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Proper Grammar Check: When to Use a Comma

When should you use a comma and when you should not? This is the question to answer if you do not want to make terrible comma mistakes in your paper. Sometimes it is better to use academic rewriting service, but before that, you need to understand the situation in your writing, maybe it is not as bad as you think.  The following highlights a quick guide on how you can use it properly.

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Quick Guide to Commas

  • Use the comma in separating independent clauses when it is being joined by coordinating conjunctions: but, for, and, yet, so, nor, or. For instance: “Yesterday was his sister’s birthday, so he took him out for a date.”
  • Use the comma after introductory phrases, words and clauses before the main clause. For example: “Because his watch was broken, he was late for his class.”
  • Use a pair of commas in the middle of the sentence in setting off clauses, words, and phrases that are not important to the meaning of a sentence.
  • Do not use the comma in setting off important elements of a sentence, like clauses beginning with “that”. “That” after the noun is always important.
  • Use the comma in separating three or more words, clauses or phrases. For example: “You are inspected, infected, selected and neglected.”
  • Use the comma in separating 2 or more coordinate adjective describing the same noun.
  • Use the comma in setting off phrases at end of sentence referring back to middle or beginning of a sentence.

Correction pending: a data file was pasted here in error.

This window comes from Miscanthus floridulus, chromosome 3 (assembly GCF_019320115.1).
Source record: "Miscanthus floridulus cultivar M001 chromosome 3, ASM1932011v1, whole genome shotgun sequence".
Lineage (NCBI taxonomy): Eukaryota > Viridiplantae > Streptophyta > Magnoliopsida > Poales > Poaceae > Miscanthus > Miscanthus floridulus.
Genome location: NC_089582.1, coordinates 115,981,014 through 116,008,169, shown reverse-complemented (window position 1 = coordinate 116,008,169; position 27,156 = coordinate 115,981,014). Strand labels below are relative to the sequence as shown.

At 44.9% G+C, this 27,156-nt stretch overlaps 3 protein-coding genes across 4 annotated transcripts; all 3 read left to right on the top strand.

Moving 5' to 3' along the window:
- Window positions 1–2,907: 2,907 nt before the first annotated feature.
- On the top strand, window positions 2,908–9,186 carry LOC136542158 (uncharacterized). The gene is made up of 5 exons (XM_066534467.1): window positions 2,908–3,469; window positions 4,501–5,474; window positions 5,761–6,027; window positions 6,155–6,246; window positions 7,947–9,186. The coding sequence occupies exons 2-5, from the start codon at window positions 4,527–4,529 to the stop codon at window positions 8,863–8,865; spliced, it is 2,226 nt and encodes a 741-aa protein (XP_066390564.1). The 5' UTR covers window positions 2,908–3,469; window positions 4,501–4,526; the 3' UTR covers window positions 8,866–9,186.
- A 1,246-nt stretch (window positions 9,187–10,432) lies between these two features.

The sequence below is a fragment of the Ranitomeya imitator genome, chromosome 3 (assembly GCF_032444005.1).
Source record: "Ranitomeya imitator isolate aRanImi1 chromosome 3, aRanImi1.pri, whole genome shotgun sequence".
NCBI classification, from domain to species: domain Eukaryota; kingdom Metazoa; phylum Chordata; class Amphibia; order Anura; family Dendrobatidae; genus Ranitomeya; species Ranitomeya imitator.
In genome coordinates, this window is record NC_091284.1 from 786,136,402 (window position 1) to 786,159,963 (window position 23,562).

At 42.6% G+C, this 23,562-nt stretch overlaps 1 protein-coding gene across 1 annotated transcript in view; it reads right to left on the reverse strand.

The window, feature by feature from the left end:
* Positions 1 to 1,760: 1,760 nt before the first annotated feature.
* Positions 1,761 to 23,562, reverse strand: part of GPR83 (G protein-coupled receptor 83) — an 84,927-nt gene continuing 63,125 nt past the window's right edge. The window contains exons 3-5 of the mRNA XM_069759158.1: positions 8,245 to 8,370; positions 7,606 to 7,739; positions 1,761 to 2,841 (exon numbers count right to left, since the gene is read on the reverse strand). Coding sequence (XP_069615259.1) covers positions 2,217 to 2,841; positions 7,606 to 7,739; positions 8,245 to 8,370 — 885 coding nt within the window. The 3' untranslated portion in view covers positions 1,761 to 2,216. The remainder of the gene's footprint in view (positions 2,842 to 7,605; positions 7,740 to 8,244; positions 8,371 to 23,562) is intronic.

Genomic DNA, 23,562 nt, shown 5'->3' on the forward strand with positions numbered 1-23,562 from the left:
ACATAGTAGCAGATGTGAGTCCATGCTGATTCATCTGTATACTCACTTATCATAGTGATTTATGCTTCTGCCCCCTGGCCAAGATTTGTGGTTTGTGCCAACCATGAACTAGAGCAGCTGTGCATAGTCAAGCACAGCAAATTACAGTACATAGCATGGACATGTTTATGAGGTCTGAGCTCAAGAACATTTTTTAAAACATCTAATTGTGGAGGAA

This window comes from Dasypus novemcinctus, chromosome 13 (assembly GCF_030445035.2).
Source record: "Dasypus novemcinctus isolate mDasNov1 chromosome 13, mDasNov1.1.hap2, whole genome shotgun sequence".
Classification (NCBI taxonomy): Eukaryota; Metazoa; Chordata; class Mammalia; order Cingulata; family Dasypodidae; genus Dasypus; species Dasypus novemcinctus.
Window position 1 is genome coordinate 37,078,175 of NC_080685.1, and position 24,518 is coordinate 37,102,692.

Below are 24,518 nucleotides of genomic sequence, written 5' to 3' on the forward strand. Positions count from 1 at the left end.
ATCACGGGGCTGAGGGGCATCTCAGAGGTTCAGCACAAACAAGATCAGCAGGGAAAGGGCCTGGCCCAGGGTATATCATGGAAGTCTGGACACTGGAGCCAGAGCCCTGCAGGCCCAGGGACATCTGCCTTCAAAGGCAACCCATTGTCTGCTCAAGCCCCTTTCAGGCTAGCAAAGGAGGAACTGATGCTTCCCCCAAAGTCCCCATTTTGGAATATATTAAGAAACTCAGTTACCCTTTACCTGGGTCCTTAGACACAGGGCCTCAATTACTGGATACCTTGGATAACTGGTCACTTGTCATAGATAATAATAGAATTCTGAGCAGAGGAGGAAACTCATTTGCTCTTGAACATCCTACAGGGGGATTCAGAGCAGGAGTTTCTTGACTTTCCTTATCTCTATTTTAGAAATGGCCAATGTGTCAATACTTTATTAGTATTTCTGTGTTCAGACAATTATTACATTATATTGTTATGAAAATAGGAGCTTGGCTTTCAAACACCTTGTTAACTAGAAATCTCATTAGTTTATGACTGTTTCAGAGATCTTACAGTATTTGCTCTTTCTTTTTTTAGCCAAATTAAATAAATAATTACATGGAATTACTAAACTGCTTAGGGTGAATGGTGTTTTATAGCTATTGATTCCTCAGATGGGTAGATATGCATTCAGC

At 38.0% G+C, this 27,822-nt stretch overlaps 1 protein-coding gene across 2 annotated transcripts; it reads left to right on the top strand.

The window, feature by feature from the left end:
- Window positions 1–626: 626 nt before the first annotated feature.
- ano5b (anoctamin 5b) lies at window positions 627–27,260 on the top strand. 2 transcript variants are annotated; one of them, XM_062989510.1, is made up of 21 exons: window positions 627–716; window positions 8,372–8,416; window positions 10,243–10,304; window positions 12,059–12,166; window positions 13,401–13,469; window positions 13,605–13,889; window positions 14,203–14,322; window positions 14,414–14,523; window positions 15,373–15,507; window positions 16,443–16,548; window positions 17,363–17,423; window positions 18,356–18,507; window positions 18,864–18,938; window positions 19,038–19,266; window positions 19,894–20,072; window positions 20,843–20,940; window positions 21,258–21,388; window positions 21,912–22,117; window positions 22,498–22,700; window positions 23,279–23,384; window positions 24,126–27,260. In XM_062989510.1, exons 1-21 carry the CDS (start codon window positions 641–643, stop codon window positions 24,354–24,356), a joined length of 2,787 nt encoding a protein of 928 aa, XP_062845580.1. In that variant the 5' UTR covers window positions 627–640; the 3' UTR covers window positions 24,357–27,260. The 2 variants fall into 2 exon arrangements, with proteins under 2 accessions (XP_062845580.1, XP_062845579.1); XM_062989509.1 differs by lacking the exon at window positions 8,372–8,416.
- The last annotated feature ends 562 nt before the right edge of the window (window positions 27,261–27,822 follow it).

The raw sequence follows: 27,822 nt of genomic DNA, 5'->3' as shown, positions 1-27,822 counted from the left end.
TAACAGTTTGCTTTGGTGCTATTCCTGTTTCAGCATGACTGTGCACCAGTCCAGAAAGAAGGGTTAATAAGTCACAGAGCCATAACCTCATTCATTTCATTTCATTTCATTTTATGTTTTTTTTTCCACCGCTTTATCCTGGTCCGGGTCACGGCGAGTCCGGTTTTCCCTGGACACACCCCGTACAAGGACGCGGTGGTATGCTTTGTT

• Use the comma in setting off geographical names

When Not to Use Comma

There are introductory elements that do not require a comma. Here are some instances that you should not use the comma:

  • After restrictive appositive phrase
  • After brief prepositional phrase
  • To separate subject from predicate

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Comma Usage

Comma should be used in some cases such as:

  • Separating non-critical words, clauses, and phrases from main clauses. For example: “Turning slowly, he gazed at the window.”
  • Adding phrases to the end of the sentence to mark distinct shift or pause. For example: “He stood frozen, while waves started washing over him.”
  • Comments inserted into the sentence. For example: “She tried to say something to her friends but engrossed on what they are doing, they did not hear her.”
  • When a conjunction joins 2 independent clauses. For example: “He suddenly moved, and the shadow disappeared.”
  • Introduce a quotation. For example: “She heard a voice say, “Great world!”

Understanding the comma needs time because it is a little bit confusing, but the time you know its usage, you never have a hard time.

Visit GrammarCheckerOnline.org to find out more interesting and useful information on grammar issues!